New publication from Mohn Lab shows diversity and significance of steroid-degrading bacteria is largely underestimated
Steroids in the environment accumulate from both natural and anthropogenic sources. Cholesterol, for example, is an essential part of cellular membranes and a natural source of steroids in the environment. Anthropogenic sources include steroid hormones associated with birth control pills. Regardless of where they originate, however, steroids have been found to accumulate in soil, wastewater treatment plants, and aquatic environments, where even at low concentrations they have negative impacts on animals—including humans. So far, only a few types of bacteria are known to degrade steroids in the environment and these species will play a big role in regulating steroidal pollution and its impacts.
To better understand the distribution and ecological significance of these steroid degraders, researchers from the Canadian universities of British Columbia and Waterloo, along with collaborators from Georgetown University in Washington, set out to apply a metagenomics approach to studying these bacteria. This approach uses DNA sequencing to find genes from the 9, 10-seco pathway responsible for steroid degradation in environmental samples and not the bacteria itself. The team then builds phylogenies to find the bacteria according to the phyla in which these genes occur.
The results of this paper supported earlier work showing that bacteria using the 9, 10-seco pathway belong to the Actinobacteria and Proteobacteria phyla. Members of both phyla coexist in wastewater, while species of Actinobacteria alone are found in soil and rhizospheres. While the complete set of genes used in this pathway were not assigned to any other phylum, evidence for steroid degradation ability was found for the first time in the alphaproteobacterial lineages Hyphomonadaceae, Rhizobiales, and Rhodobacteraceae, as well as the gammaproteobacterial lineages Spongiibacteraceae and Halieaceae. Actniobacterial degraders were found in the deep ocean samples while alpha- and gammaproteobacterial degraders were found in other marine samples, including sponges. Furthermore, the authors confirmed that the steroid-degrading bacteria from sponges, Spongiibacteraceae and Halieaceae, catabolize steroids.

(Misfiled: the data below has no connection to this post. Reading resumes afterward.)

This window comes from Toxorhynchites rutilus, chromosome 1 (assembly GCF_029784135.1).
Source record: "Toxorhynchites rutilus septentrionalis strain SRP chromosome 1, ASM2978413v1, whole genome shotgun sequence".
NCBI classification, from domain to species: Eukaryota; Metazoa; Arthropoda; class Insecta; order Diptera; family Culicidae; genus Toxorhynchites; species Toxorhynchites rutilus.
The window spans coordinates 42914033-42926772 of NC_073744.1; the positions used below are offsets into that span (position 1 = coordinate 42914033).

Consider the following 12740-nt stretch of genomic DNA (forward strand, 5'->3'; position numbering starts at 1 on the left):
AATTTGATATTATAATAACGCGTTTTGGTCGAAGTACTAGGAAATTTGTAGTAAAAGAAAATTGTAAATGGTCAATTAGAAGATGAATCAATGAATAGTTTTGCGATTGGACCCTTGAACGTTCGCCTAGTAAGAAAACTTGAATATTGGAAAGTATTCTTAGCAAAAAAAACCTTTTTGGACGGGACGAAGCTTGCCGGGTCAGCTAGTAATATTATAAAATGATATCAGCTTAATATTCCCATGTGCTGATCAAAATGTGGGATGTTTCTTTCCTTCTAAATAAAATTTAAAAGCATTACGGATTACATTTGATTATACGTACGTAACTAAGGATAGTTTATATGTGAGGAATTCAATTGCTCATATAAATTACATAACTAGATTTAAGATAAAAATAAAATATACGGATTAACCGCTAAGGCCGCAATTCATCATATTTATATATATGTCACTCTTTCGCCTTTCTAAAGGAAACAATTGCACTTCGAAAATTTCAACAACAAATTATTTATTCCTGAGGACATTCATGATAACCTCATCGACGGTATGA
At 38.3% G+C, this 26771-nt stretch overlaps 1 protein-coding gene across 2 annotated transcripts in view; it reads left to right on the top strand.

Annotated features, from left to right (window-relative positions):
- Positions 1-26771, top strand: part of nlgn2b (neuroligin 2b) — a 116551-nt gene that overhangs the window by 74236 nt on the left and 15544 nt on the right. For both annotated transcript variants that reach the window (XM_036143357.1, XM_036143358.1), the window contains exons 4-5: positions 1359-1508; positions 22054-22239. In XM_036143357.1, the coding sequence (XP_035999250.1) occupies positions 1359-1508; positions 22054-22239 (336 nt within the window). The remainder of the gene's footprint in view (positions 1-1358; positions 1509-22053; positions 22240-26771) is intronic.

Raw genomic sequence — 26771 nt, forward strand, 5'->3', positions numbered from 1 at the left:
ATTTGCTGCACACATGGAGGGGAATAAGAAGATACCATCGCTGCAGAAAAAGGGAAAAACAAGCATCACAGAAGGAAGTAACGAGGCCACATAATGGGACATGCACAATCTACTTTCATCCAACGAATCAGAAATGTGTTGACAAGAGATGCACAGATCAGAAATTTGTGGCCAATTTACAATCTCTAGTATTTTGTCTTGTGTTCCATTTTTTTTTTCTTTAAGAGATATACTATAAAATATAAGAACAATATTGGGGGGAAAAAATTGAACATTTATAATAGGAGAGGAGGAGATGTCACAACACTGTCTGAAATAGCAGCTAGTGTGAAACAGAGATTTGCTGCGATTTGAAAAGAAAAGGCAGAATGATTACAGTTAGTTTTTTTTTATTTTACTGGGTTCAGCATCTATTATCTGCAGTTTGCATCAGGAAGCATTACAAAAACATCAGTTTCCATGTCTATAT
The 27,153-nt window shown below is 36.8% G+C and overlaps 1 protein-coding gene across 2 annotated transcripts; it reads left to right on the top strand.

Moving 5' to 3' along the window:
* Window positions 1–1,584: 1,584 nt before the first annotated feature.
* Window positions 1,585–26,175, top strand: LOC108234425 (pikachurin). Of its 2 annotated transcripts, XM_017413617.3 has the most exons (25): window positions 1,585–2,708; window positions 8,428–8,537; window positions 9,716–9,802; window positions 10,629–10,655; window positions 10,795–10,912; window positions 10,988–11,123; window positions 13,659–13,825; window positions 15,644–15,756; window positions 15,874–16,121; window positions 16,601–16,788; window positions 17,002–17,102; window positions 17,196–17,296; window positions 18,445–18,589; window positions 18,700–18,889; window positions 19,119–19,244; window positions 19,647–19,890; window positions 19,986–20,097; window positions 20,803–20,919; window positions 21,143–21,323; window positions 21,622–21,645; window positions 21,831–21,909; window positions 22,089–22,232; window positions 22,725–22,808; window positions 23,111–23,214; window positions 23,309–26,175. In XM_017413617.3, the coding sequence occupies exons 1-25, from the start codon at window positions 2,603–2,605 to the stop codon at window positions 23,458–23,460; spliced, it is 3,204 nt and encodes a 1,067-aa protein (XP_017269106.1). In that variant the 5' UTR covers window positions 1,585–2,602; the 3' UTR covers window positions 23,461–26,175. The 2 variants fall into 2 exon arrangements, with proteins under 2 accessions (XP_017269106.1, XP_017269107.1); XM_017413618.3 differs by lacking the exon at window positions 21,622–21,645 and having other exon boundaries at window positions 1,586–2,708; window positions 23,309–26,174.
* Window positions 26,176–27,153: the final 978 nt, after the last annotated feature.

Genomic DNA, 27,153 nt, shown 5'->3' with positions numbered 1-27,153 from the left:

The metagenomics approach is a useful one because many bacterial species cannot be cultured and identified directly. However, the techniques involved in DNA extraction and sequencing have inherent biases that cannot be avoided. It is therefore important to note that the absence of steroid degradation proteins from a sample does not definitely mean that the bacteria are not present. Despite this potential underestimation, this study is, according to researchers, “the first analysis of aerobic steroid degradation in diverse natural, engineered, and host-associated environments via bioinformatic analysis of an extensive metagenome data set.” Not only does this confirm the usefulness of the technique; it also demonstrates that the ecological significance and taxonomic and biochemical diversity of these bacteria have been largely underestimated.
Holert J, Cardenas E, Bergstrand LH, et al. Metagenomes reveal global distribution of bacterial steroid catabolism in natural, engineered, and host environments. MBio. 2018; 9: e02345-17.